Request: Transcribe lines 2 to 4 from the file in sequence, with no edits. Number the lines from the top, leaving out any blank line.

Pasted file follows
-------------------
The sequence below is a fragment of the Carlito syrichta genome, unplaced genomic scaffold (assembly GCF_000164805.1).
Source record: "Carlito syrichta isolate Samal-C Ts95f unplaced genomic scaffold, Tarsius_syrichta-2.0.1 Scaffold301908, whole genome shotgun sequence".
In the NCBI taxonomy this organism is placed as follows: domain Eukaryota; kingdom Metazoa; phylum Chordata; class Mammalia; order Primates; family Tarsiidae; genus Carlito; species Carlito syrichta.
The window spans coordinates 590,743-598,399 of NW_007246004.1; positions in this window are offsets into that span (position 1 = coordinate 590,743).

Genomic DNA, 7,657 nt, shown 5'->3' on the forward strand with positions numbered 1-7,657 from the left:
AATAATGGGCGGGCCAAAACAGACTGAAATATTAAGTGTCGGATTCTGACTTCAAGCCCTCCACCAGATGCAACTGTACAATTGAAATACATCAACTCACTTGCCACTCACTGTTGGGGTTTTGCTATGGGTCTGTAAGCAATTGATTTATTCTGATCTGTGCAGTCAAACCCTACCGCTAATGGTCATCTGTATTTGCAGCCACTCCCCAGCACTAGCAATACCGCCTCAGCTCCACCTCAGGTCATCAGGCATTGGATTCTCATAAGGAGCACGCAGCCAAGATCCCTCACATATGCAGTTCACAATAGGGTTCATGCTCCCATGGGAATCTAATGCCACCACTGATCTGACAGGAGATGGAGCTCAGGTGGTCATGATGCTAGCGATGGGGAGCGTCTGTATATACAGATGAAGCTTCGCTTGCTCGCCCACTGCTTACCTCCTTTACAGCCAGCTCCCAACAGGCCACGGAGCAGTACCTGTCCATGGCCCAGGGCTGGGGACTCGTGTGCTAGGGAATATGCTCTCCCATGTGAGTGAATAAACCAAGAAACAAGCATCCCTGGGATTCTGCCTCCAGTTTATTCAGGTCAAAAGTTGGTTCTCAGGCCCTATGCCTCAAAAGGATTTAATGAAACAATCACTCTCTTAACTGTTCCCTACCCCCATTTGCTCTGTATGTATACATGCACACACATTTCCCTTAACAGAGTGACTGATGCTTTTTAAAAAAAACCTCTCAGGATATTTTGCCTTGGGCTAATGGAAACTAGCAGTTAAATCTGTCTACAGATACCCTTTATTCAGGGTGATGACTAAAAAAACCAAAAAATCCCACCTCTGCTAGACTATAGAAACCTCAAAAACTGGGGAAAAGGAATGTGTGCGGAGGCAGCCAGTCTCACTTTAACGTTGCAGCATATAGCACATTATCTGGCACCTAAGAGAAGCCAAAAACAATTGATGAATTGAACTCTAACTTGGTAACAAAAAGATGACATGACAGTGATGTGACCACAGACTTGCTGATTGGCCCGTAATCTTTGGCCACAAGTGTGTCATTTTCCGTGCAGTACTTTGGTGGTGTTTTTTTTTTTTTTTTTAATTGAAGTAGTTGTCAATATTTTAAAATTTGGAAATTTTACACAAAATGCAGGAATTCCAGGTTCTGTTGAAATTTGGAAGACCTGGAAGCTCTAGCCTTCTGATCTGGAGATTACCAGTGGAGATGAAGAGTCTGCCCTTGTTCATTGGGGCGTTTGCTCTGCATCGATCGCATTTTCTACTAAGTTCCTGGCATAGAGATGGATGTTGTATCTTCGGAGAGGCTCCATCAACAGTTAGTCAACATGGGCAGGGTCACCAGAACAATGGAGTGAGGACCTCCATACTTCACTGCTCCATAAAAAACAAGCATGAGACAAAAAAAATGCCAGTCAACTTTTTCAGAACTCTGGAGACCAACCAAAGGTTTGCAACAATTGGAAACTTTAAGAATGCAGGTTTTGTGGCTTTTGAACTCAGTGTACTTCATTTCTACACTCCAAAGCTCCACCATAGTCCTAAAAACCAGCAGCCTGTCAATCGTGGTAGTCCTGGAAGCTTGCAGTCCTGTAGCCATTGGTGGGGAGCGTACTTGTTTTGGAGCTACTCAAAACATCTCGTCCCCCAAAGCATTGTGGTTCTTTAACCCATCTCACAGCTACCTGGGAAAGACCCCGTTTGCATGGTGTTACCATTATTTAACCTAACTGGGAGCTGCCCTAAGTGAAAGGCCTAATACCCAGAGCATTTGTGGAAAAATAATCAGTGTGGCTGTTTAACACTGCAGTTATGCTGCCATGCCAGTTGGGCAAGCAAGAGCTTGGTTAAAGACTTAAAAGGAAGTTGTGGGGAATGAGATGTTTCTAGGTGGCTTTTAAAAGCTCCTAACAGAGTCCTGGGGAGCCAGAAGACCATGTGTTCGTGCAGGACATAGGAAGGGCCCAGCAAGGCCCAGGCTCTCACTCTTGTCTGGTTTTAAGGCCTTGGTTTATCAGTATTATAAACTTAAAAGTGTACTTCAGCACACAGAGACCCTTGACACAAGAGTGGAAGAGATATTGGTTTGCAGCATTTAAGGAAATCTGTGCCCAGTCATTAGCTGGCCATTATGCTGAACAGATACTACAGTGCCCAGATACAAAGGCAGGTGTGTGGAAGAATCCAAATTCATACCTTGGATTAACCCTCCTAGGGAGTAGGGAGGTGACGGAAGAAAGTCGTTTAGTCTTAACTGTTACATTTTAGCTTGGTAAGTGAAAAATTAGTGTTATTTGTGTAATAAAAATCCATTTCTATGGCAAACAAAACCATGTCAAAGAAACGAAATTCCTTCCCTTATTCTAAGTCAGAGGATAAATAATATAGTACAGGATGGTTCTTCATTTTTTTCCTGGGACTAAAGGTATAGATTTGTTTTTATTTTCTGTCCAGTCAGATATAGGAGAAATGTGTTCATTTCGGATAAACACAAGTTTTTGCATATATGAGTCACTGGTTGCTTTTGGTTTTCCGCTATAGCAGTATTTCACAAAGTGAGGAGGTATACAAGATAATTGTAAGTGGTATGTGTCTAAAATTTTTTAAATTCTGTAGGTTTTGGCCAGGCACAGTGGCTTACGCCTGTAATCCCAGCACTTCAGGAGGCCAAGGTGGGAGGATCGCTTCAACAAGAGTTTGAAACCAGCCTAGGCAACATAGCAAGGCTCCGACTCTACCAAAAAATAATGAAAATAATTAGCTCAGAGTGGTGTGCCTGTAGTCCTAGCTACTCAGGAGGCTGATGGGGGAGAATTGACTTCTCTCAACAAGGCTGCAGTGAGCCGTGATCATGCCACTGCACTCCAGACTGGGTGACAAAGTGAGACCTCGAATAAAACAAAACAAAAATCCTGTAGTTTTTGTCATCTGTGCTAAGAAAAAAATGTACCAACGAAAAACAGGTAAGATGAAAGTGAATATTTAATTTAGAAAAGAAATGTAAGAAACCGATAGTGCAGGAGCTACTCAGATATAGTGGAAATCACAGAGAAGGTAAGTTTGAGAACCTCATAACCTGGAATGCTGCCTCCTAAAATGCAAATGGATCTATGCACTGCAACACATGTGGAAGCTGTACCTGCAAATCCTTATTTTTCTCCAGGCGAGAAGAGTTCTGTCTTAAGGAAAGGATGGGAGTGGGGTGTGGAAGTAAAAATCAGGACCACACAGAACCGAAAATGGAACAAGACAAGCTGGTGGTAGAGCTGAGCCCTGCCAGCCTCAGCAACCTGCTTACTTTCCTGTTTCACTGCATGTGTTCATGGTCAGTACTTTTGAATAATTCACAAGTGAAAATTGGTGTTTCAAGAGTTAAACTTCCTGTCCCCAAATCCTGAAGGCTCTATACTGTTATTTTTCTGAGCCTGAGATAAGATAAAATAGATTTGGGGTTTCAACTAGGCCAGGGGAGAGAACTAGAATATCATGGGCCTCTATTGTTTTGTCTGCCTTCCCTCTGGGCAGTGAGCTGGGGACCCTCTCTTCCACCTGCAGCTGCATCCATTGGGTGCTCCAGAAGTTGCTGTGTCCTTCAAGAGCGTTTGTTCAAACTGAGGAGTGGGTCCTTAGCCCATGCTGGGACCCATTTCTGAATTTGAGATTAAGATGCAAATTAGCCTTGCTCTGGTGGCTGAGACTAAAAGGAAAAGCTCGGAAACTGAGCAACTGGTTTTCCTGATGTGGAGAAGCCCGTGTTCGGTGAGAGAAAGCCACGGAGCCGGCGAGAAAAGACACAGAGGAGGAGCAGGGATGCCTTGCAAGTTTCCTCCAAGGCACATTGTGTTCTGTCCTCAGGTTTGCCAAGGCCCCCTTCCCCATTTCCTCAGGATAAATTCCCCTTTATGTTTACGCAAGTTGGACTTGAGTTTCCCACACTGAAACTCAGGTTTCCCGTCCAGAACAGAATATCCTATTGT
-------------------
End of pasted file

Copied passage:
Source record: "Carlito syrichta isolate Samal-C Ts95f unplaced genomic scaffold, Tarsius_syrichta-2.0.1 Scaffold301908, whole genome shotgun sequence".
In the NCBI taxonomy this organism is placed as follows: domain Eukaryota; kingdom Metazoa; phylum Chordata; class Mammalia; order Primates; family Tarsiidae; genus Carlito; species Carlito syrichta.
The window spans coordinates 590,743-598,399 of NW_007246004.1; positions in this window are offsets into that span (position 1 = coordinate 590,743).